The U.S. Supreme Court ruled in Star Athletica v. Varsity Brands, that decorative elements of a cheerleading uniform are protectable by copyright law, a ruling the Court said was aimed at resolving "widespread disagreement" on when such designs are eligible for protection. The decision bolsters the legal protections for pictures, sculptures and graphic designs. The case examined the limits of copyright protection for clothing, furniture and other useful items that can have both functional and distinctive ornamental aspects. The Court reasoned that the cheerleader uniform design met the test of being able to "exist as its own pictorial, graphic, or sculptural work" and that it was eligible for copyright protection when it was separated from the utilitarian article. The ruling could have expansive implications for designers in the fashion industry, who seek to protect ornamental designs that are affixed on useful articles like clothing.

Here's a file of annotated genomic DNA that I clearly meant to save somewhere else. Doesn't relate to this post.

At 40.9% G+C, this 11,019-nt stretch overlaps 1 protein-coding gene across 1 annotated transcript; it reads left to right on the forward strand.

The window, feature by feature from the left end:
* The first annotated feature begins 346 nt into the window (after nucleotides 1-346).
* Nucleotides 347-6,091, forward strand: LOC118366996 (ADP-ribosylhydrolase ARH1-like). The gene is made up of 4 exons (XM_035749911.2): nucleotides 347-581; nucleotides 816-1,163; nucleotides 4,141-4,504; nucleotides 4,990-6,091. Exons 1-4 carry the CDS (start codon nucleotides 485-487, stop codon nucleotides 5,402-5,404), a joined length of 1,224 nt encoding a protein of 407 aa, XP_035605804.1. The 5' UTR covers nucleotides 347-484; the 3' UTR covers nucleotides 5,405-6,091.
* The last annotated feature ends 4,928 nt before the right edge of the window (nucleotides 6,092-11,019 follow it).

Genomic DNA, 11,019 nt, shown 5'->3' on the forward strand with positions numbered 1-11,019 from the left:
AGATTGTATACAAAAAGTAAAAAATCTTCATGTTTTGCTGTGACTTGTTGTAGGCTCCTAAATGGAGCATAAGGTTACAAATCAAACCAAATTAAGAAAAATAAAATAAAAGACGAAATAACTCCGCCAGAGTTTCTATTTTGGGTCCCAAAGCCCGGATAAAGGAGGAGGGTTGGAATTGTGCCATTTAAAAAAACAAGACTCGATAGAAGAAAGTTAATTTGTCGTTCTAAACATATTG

Supreme Court Rules Cheerleader Uniform CopyrightableWritten by David Andrew Joseph
Mr. Joseph earned his bachelor’s degree in Finance from The Florida State University College of Business, and his law degree, from Loyola University New Orleans. While at Loyola University he served on the board of the Hispanic Latino Student Association, and earned a certificate in International Legal Studies. Mr. Joseph is admitted to practice law in the State of Florida, as well as in the United States District Court for the Southern District of Florida. Mr. Joseph is fluent in Spanish, and is a member of the American Bar Association and the Dade County Bar Association, Young Lawyers Section.
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